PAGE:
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PF037

Sigma-Aldrich

MMP-2, Proenzyme, Human, Recombinant, Mouse Cells

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Synonym(s):
Gelatinase A, 72 kDa Gelatinase, Matrix Metalloproteinase 2
Enzyme Commission number:

recombinant

expressed in mouse cell line

Quality Level

assay

≥90% (SDS-PAGE)

form

liquid

does not contain

preservative

manufacturer/tradename

Calbiochem®

storage condition

OK to freeze
avoid repeated freeze/thaw cycles

shipped in

wet ice

storage temp.

−70°C

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This Item
PF024M9445SAE0078
vibrant-m

PF024

MMP-9, Active, Human, Recombinant

vibrant-m

SAE0078

MMP-9 pre-activated human

form

liquid

form

liquid

form

buffered aqueous glycerol solution

form

liquid

manufacturer/tradename

Calbiochem®

manufacturer/tradename

Calbiochem®

manufacturer/tradename

-

manufacturer/tradename

-

Quality Level

100

Quality Level

200

Quality Level

200

Quality Level

200

recombinant

expressed in mouse cell line

recombinant

-

recombinant

expressed in NSO cells

recombinant

expressed in HEK 293 cells

storage condition

OK to freeze, avoid repeated freeze/thaw cycles

storage condition

OK to freeze, avoid repeated freeze/thaw cycles

storage condition

-

storage condition

-

General description

Recombinant, human pro-MMP-2 expressed in mouse cells. Can be used as a positive control for zymographic analysis, immunoblotting, and substrate cleavage assay. A portion (less than 10%) of the enzyme may be seen as a naturally-occurring dimer. Dimerization does not interfere with activation. May contain up to 10% TIMP proteins. During storage, a small portion (less than 10%) of the enzyme may also become activated.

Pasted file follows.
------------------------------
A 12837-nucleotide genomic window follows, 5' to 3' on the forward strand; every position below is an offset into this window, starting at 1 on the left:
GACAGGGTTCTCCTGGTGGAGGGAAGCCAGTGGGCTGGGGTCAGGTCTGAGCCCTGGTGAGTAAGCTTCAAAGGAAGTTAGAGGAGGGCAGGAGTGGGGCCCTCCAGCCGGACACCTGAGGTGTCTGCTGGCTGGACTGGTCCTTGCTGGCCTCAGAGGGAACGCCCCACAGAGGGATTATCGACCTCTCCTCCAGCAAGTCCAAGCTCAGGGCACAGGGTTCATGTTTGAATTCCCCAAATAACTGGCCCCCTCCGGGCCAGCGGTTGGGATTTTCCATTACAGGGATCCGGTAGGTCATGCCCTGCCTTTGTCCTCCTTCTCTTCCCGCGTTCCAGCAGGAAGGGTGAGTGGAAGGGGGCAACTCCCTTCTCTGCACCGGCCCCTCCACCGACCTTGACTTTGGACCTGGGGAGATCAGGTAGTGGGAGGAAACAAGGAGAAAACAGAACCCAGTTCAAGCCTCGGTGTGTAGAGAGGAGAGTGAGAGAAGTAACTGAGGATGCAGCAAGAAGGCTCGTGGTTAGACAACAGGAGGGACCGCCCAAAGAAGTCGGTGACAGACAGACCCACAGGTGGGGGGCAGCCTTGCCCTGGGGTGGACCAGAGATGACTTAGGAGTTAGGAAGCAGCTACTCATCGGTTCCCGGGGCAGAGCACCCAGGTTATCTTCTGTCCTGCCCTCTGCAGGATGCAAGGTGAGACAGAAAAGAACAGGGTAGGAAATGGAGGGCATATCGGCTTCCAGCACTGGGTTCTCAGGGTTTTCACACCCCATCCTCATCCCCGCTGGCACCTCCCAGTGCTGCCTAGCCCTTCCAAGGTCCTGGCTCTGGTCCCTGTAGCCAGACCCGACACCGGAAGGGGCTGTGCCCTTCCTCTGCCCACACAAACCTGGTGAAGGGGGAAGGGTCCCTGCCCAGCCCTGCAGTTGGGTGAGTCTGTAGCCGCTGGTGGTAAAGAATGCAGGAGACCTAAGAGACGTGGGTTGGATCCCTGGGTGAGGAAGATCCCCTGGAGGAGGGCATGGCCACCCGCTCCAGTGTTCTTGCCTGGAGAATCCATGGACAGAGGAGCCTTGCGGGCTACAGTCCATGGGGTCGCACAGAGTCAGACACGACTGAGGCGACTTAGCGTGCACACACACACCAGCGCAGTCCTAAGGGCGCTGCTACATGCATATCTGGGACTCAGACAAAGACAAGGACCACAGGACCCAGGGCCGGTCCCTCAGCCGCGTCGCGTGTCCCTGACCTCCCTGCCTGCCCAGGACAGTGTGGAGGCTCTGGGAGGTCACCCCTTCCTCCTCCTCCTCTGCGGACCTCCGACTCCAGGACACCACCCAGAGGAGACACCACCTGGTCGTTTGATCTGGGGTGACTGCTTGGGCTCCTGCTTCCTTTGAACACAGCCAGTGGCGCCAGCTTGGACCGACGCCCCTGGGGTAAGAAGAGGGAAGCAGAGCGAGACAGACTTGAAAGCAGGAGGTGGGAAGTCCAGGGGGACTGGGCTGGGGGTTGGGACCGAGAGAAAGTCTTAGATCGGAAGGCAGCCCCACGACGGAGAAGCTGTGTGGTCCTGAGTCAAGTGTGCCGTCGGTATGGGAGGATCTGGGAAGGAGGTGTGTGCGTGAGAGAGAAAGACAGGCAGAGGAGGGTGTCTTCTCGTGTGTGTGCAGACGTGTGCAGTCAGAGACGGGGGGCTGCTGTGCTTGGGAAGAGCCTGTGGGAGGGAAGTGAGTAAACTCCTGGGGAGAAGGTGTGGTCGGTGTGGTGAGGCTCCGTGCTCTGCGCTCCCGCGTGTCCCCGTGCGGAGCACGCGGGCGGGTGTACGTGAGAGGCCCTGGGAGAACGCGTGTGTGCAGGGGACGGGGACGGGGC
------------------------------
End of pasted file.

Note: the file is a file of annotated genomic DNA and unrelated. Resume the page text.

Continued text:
Recombinant, human pro-MMP-2 expressed in mouse cells. Useful for immunoblotting, substrate cleavage and assay zymography. The ~72 kDa purified proenzyme MMP-2 may be used as a positive control or standard for zymographic analysis, immunoblotting, or substrate cleavage assays. Requires activation prior to use. Matrix metalloproteinases are members of a unique family of proteolytic enzymes that have a zinc ion at their active sites and can degrade collagens, elastin and other components of the extracellular matrix (ECM). These enzymes are present in normal healthy individuals and have been shown to have an important role in processes such as wound healing, pregnancy, and bone resorption. However, overexpression and activation of MMPs have been linked with a range of pathological processes and disease states involved in the breakdown and remodeling of the ECM. Such diseases include tumor invasion and metastasis, rheumatoid arthritis, periodontal disease and vascular processes such as angiogenesis, intimal hyperplasia, atherosclerosis and aneurysms. Recently, MMPs have been linked to neurodegenerative diseases such as Alzheimer′s, and amyotrophic lateral sclerosis (ALS). Natural inhibitors of MMPs, tissue inhibitor of matrix metalloproteinases (TIMPs) exist and synthetic inhibitors have been developed which offer hope of new treatment options for these diseases.